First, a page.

An Umbrella Review of Reviews on Challenges to Meaningful Adolescent Involvement in Health Research


Azza Warraitch, Trinity College Dublin, Ireland.
Maria Lee, Trinity College Dublin, Ireland.
Delali Bruce, Trinity College Dublin, Ireland.
Paul Curran, Trinity College Dublin, Ireland.
Qusai Khraisha, Trinity College Dublin, Ireland.
Ciara Wacker, Trinity College Dublin, Ireland.
Joshua Hernon, Trinity College Dublin, Ireland.
Kristin Hadfield, Trinity College Dublin, Ireland.


Less than one percent of studies on child and adolescent health report the involvement of adolescents in health research. This is attributed to barriers experienced by researchers and adolescents in the engagement process. To address this under-involvement, we first need a better understanding of the factors that hinder adolescent involvement in health research. We conducted an umbrella review of reviews to consolidate the review-level evidence on the barriers to meaningful involvement of adolescents in health research.


We pre-registered this umbrella review of reviews with PROSPERO (CRD42021287467). We searched 11 databases; Google Scholar; and PROSPERO; supplemented by a hand search of the reference lists of eligible reviews, relevant journals, websites of 472 organisations, and input from experts. This resulted in the inclusion of 99 review articles exploring adolescent involvement in studies on adolescent physical or mental health, which were narratively synthesised. Adolescent co-researchers were engaged at all stages of the review.


We found that adolescent involvement in health research is impeded by several challenges experienced by researchers and adolescents. Some challenges experienced by researchers were organisational issues which included limited resources, gatekeeping, and paying adolescents. Some barriers were related to a lack of preparedness among researchers and included a lack of awareness of adolescent involvement, the need for training and guidance, and negative attitudes towards participatory research. There were also barriers around how adolescents can be involved, such as researchers finding it challenging to adapt to new methods, issues with recruitment and retention of adolescents, inclusiveness, and accessibility. There were also challenges specific to adolescents, such as adolescents’ skills and expertise, training, motivations, and study goals. Finally, barriers related to the ethical involvement of adolescents included issues with power dynamics, confidentiality, safety, and protection of adolescents. Some of the barriers reported by adolescents included tokenistic involvement, inaccessibility of adolescent involvement, and their competing demands.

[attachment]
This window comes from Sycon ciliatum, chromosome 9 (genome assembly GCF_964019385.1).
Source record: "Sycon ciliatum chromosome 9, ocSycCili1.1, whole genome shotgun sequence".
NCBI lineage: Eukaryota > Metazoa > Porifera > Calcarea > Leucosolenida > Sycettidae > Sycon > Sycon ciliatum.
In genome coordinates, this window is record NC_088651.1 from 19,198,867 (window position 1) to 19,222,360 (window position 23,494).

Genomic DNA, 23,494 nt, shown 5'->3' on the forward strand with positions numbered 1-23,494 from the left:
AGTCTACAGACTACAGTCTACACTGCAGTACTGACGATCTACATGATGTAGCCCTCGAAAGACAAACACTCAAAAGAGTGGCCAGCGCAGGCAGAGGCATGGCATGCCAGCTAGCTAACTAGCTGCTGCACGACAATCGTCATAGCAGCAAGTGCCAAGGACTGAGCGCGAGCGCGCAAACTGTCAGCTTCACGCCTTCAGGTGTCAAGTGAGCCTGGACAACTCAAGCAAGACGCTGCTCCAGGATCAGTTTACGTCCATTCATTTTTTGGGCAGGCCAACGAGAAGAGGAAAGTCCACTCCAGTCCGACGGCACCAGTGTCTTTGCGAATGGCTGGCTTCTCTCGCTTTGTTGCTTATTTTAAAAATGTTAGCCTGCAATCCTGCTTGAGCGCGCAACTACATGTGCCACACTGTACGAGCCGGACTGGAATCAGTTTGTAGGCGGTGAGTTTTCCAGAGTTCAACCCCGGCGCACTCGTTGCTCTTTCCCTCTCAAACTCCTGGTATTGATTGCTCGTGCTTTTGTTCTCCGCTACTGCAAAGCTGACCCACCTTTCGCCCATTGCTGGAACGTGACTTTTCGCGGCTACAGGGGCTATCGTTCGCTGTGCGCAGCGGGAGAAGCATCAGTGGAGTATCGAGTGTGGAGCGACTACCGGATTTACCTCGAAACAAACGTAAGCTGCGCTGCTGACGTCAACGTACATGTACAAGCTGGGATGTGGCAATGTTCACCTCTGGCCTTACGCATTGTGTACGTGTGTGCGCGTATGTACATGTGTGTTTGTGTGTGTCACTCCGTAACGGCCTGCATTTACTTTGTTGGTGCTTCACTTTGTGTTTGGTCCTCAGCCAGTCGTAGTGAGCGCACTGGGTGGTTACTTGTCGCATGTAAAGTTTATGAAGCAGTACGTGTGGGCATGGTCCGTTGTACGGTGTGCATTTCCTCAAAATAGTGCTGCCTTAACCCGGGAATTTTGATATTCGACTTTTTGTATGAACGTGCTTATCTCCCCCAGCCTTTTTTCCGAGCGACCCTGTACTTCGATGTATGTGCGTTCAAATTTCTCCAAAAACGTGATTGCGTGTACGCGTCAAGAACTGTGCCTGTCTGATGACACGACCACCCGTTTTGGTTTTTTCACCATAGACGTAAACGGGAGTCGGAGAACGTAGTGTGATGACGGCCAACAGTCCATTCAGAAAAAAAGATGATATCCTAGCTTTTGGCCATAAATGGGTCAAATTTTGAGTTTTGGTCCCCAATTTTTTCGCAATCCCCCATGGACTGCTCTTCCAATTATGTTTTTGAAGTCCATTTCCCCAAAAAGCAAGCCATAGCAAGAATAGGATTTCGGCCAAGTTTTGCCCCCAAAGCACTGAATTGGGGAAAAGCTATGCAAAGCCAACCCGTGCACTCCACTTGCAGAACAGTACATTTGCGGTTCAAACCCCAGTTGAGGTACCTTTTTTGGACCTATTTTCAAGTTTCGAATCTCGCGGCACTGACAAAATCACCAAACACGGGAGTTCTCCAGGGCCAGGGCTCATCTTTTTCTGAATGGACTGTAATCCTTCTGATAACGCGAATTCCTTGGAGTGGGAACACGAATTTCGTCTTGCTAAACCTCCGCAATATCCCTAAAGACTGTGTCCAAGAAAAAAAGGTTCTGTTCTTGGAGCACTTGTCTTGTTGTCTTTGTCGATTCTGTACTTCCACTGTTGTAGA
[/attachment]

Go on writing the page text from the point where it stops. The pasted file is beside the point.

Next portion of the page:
Researchers may find this review useful in understanding and planning for potential challenges of involving adolescents in research. Despite many identified barriers to adolescent engagement, few mitigation strategies were identified to address these barriers. There is a clear need to establish best practices for meaningful adolescent involvement in health research.

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